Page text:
Burns Night is an evening dedicated to celebrating the work and memory of the great Scottish bard, Robert Burns. Burns lived between 1759 and 1796 and he is regarded as a pioneer of the Romantic movement. Soon after his death, he became a source of inspiration to the founders of both liberalism and socialism, cementing his importance and legacy across the world.
From Russia to Canada, Australia to his home of Alloway, Burns’ reach is impressive and it would not be possible without his followers and fans regularly sharing and celebrating his work and memory. They managed to celebrate it so well, we are still celebrating it as a ‘national holiday’ in 2020!
Now, down to the important bit. How do you host a true Burns Supper and which Scotch whiskies do you need to be drinking?
There is a huge standing order for a traditional Burns Supper but let us paraphrase for you (if you would like the full details, you can find them here: https://www.bbc.co.uk/arts/robertburns/burns_night_running_order.shtml)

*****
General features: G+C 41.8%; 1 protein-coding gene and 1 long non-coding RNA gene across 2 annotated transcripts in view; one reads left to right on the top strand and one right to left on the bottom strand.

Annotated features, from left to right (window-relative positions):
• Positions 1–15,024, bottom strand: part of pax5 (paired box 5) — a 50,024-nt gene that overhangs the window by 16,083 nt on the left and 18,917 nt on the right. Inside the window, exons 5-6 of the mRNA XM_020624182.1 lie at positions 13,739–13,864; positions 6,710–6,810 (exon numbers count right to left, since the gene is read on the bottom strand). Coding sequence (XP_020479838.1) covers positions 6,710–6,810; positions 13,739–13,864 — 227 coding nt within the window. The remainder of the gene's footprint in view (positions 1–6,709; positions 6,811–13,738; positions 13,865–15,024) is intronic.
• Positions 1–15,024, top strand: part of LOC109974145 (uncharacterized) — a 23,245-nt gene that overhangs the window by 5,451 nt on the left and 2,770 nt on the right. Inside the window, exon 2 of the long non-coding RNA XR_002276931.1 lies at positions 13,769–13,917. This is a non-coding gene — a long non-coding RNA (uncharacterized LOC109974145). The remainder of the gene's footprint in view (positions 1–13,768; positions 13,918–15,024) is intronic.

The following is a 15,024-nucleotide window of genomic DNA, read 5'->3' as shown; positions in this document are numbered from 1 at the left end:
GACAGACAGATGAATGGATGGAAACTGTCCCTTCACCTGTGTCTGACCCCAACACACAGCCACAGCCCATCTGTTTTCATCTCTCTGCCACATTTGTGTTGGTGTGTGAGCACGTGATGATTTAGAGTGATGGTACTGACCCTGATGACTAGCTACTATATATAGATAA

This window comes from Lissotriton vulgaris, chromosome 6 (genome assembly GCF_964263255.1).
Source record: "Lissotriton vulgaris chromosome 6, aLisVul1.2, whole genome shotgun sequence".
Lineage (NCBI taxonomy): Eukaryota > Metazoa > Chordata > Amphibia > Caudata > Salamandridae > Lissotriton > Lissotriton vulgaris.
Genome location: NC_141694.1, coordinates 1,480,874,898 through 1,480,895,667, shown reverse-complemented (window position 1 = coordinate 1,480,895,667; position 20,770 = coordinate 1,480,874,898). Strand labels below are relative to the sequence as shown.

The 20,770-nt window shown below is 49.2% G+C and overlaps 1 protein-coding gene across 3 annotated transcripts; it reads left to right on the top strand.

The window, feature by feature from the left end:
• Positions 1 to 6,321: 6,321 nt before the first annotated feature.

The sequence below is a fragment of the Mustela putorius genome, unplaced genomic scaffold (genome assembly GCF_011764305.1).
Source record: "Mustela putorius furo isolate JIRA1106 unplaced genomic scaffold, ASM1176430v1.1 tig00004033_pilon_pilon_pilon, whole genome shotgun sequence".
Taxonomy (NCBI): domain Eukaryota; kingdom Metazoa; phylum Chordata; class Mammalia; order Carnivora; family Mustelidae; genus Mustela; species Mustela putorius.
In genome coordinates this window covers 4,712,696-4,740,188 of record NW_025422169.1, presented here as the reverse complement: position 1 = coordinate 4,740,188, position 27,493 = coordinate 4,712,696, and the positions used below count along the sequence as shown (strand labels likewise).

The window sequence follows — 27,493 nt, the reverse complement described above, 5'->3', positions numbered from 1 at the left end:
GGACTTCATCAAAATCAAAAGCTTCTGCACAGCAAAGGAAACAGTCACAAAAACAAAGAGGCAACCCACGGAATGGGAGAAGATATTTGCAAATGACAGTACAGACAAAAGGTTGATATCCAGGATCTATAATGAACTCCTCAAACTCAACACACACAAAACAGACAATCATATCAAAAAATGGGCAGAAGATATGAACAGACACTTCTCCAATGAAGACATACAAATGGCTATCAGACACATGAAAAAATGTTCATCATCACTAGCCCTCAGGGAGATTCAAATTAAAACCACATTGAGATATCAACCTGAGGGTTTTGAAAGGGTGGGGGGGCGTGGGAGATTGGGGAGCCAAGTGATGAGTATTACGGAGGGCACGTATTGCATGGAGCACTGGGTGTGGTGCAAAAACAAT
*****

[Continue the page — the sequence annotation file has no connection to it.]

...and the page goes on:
At the start, bagpipes are involved (of course) and the chair welcomes and greets all of the guests before the meal is served. The traditional meal involved the Scottish delicacy of Haggis and much more. You can see a good example of a meal below:
Traditional cock-a-leekie soup
Haggis, neeps & tatties
Clootie Dumpling (a pudding prepared in a linen cloth or cloot) or Typsy Laird (a Scottish sherry trifle);
Cheeseboard with bannocks (oatcakes) and tea/coffee
And to drink? It’s often customary to douse the haggis with a splash of whisky sauce, which, with true Scots understatement, is neat whisky.
After the meal, it’s time for connoisseurs to compare notes on the wonderful selection of malts served by the generous chair.
Looking to celebrate Burns Night properly? Explore our range of Scotch whiskies on site here and enjoy 10% off when you use code: BURNS10